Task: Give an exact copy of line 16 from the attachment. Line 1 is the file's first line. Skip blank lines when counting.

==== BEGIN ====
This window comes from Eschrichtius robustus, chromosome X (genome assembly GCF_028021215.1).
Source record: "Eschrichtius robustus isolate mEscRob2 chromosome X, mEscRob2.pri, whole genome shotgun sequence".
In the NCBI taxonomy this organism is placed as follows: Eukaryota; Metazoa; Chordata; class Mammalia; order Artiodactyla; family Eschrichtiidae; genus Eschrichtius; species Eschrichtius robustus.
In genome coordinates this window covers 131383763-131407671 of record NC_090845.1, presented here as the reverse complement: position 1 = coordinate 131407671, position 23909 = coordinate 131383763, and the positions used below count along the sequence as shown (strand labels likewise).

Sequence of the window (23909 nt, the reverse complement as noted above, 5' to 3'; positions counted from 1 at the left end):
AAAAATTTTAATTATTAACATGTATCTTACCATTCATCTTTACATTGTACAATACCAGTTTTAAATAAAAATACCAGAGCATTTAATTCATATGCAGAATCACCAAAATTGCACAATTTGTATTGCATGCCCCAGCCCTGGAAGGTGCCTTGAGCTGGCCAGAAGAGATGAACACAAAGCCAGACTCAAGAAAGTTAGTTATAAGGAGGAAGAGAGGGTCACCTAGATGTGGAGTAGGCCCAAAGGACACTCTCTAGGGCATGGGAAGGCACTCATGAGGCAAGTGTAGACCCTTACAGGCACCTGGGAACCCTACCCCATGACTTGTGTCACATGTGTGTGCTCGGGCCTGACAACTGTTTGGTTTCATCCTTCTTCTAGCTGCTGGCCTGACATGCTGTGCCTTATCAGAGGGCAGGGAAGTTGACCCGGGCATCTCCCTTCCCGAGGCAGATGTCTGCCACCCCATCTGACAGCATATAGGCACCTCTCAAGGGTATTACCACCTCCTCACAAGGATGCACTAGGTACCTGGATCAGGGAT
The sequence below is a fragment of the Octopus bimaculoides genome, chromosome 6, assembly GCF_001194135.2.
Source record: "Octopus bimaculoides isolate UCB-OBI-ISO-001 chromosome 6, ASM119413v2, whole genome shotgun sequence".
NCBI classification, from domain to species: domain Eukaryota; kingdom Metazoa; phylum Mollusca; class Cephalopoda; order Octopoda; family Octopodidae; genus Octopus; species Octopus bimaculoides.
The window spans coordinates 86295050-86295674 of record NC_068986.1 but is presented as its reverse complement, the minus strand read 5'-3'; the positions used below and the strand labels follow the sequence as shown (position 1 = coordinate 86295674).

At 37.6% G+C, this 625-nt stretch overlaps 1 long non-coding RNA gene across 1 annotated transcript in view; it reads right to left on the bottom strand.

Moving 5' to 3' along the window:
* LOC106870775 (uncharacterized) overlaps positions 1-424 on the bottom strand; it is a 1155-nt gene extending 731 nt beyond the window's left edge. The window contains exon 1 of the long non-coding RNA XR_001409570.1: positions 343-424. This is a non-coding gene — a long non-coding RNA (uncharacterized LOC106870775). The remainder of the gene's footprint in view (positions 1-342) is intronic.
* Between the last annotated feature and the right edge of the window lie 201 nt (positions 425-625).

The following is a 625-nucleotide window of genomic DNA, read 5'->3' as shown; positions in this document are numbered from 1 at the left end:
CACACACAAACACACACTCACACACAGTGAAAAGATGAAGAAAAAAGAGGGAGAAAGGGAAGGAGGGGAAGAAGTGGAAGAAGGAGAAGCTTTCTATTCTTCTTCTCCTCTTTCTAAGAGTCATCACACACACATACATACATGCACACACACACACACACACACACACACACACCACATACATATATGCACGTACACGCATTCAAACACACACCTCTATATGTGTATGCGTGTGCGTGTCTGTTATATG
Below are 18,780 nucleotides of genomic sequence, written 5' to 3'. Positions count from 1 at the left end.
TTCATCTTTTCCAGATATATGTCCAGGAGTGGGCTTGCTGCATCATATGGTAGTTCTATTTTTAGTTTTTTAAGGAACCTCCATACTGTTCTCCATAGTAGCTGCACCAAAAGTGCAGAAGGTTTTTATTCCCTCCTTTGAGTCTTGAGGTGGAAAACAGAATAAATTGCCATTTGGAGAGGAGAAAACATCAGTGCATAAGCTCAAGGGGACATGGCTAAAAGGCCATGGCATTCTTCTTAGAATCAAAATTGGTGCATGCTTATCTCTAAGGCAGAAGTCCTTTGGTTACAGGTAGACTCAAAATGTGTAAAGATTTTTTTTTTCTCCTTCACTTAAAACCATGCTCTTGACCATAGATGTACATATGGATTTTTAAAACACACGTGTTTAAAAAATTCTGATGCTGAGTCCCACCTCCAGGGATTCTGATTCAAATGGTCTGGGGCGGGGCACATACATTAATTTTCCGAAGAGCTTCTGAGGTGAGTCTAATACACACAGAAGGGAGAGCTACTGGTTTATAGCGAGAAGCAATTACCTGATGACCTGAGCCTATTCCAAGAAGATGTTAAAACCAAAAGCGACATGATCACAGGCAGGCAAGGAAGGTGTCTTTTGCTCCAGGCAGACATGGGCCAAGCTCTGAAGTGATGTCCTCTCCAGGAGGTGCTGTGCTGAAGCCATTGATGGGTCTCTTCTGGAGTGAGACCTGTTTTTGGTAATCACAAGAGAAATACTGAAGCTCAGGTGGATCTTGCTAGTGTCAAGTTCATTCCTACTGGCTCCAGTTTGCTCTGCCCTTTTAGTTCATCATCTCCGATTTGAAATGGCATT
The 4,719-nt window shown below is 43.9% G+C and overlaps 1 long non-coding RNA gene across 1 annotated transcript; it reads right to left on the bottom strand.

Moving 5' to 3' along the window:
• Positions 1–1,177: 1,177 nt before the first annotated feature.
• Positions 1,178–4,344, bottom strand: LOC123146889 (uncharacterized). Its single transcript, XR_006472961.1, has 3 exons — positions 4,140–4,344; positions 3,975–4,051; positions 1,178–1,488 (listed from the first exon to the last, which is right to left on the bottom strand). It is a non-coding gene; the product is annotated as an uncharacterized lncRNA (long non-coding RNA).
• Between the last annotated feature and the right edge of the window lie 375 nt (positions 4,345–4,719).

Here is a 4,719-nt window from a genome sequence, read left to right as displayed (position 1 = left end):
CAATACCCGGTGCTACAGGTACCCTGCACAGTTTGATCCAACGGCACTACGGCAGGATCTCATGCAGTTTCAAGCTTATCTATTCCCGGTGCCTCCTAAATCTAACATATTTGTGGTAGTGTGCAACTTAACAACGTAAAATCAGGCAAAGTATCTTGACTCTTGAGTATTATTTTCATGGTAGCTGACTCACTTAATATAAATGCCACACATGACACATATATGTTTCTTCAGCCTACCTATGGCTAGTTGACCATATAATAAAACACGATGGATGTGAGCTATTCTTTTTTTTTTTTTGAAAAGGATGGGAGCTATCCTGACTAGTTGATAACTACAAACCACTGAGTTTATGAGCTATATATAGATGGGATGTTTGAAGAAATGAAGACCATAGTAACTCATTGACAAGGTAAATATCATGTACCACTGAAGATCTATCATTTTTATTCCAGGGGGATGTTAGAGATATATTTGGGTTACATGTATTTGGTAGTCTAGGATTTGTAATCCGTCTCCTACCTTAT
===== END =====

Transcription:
CACACACAAACACACACTCACACACAGTGAAAAGATGAAGAAAAAAGAGGGAGAAAGGGAAGGAGGGGAAGAAGTGGAAGAAGGAGAAGCTTTCTATTCTTCTTCTCCTCTTTCTAAGAGTCATCACACACACATACATACATGCACACACACACACACACACACACACACACACCACATACATATATGCACGTACACGCATTCAAACACACACCTCTATATGTGTATGCGTGTGCGTGTCTGTTATATG